KwaZulu-Natal - Only eight months after her wedding to cycling great Burry Stander, his wife, Cherise, will attend her husband’s funeral this week.
The 25-year-old cycling ace was killed when he was hit by a minibus taxi while cycling in Shelly Beach on Thursday.
In a statement issued on social media on Saturday, an emotional Cherise said the last words her husband spoke were to confirm his love for her.
Stander was returning from a training ride on the KwaZulu-Natal South Coast when he was hit by the minibus taxi.
“Burry phoned me when he was halfway in Port Edward. He was excited that he’d get home soon because he had a tailwind. We ended our conversation confirming our love for each other.” About an hour later Stander was dead.
And another cyclist is in a critical condition in a Richards Bay hospital after being hit by a car on Saturday.
Netcare 911 spokesman Chris Botha said the 22-year-old woman was cycling with a group when she was hit on East Central arterial road at 6.15pm.
He said the woman was thrown several metres and the vehicle rammed into a pole after riding over her bicycle. She was taken to the Netcare Bay Hospital.
A passenger in the car, who was also injured, was treated at a provincial hospital.
Stander’s death has sparked national outrage in the cycling community, leading to calls for tougher legislation to protect cyclists and stringent law enforcement to ensure their safety.
Cherise, also a keen mountain biker, was among the first at the scene of the accident and was seen hugging the body of her husband as she wept. They married in May last year.
Cherise and Stander’s mother, Mandie, were counselled and sedated by paramedics before they were taken to a hospital in an ambulance.
Cherise Stander said the family had been overwhelmed by the messages of support they had received.
“He was the centrepiece of the family and we are all broken right now,” she said.
She had not decided whether she would continue to cycle. “His passion rubbed off on me and I have not yet decided whether I will continue cycling. He would have wanted me to keep going - he was just as invested in my career as he was in his own.”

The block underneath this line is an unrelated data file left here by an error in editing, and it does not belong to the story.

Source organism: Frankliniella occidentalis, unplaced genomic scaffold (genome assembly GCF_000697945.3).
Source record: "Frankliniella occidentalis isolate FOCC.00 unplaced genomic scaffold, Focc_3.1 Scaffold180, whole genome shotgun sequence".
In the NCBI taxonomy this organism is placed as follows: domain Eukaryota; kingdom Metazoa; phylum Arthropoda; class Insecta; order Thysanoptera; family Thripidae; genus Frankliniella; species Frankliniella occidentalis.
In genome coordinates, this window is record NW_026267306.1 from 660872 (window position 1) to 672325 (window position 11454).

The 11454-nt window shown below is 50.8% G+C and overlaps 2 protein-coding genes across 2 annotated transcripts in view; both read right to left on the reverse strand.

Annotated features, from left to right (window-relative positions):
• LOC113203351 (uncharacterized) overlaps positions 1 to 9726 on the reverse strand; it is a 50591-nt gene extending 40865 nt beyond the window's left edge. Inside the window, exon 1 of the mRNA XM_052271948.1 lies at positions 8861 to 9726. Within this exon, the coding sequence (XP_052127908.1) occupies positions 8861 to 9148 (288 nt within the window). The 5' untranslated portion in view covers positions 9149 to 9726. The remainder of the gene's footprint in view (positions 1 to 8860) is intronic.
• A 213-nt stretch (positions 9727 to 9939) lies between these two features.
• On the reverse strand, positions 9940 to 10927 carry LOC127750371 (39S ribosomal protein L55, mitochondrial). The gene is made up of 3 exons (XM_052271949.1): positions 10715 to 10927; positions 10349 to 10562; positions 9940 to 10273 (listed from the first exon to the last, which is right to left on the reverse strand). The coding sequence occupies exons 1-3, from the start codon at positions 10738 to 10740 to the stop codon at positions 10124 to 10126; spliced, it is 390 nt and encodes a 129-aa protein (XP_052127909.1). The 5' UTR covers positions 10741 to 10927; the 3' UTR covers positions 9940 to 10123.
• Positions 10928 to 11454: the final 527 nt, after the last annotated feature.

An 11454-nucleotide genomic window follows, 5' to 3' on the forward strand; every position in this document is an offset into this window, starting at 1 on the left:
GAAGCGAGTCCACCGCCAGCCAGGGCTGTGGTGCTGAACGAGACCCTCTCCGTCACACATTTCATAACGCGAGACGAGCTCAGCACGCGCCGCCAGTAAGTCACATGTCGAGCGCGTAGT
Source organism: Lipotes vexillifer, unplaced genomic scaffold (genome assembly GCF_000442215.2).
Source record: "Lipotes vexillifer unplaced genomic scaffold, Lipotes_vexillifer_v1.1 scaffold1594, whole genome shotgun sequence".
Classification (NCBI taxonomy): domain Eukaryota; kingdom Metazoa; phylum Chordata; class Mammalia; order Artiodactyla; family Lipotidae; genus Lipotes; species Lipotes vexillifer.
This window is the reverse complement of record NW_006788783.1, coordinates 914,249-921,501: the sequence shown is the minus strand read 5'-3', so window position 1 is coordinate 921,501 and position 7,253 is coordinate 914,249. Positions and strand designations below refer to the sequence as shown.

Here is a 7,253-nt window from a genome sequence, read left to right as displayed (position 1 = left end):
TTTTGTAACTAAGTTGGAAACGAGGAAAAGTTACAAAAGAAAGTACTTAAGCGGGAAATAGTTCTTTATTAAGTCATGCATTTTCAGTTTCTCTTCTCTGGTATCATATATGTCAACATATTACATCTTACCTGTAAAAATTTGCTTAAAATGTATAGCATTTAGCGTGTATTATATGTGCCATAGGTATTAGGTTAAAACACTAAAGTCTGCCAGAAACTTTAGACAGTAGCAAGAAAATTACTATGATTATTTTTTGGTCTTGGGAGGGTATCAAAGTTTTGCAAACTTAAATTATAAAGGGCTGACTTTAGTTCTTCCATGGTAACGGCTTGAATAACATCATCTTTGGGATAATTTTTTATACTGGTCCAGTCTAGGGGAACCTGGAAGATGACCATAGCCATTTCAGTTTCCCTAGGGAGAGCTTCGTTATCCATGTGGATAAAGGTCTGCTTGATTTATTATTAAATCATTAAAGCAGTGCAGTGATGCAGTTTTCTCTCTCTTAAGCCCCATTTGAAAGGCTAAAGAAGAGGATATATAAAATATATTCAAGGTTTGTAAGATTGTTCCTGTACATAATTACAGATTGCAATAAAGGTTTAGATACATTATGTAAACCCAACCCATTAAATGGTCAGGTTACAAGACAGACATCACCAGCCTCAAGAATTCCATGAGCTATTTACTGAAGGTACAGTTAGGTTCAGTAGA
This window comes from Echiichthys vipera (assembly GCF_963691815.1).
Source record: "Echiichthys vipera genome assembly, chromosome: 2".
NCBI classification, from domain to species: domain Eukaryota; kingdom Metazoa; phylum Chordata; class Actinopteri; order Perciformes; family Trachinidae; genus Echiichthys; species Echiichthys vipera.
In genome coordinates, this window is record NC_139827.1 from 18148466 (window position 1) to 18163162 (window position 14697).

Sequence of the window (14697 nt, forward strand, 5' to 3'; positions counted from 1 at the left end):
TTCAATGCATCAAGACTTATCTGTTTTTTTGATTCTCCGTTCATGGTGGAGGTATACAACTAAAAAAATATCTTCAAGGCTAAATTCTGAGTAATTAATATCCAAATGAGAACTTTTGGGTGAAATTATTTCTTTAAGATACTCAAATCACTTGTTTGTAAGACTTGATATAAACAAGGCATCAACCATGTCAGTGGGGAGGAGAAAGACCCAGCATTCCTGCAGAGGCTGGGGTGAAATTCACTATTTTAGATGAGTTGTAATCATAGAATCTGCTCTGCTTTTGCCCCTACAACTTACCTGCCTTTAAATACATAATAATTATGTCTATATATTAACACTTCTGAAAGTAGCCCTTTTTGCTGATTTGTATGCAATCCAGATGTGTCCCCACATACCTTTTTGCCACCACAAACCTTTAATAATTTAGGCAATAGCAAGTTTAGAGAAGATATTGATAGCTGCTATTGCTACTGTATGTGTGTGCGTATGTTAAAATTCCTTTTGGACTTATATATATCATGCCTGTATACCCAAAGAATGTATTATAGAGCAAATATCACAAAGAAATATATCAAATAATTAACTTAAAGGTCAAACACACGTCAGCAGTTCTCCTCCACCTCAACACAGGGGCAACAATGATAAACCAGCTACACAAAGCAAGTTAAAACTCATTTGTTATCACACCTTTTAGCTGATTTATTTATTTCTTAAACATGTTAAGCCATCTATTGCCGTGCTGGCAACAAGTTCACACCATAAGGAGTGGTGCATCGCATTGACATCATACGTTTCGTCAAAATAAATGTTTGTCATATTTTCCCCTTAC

She said she would champion the Burry Stander Foundation to ensure her husband’s death would bring about change.
According to information released by police and paramedics, Stander was cycling in the opposite direction to the taxi which crashed into him in the emergency lane as the driver executed a left turn.
His bloodied body lay at the roadside near the crumpled remains of his bicycle.
The driver of the taxi faces a charge of culpable homicide and will appear in the Port Shepstone Magistrate’s Court tomorrow.
Although there was speculation he had fled the scene of the accident, police spokesman Jay Naicker confirmed he had co-operated with officers when they arrived.
Stander’s father, Charles, said his son’s death was the “worst moment” of his life. “Words cannot even begin to describe how one feels when it happens. It was terrible.”
“For us Burry will always be more than just a mountain bike champion. He was a champion on and off his bike. For him, his family always came first.
“He never hesitated to help when, and wherever, he could. He really made us all very proud,” Stander added.
Stander’s publicist, Zoon Cronjé, said a Burry Stander Foundation would drive the process to change legislation on cycling safety and assist projects aimed at promoting safe cycling.
Memorial rides in Stander’s honour are planned across the country. One took place in Durban last night and another is planned for 2pm from St Michael’s Beach today.
Stander’s funeral will take place on Thursday. - Sunday Tribune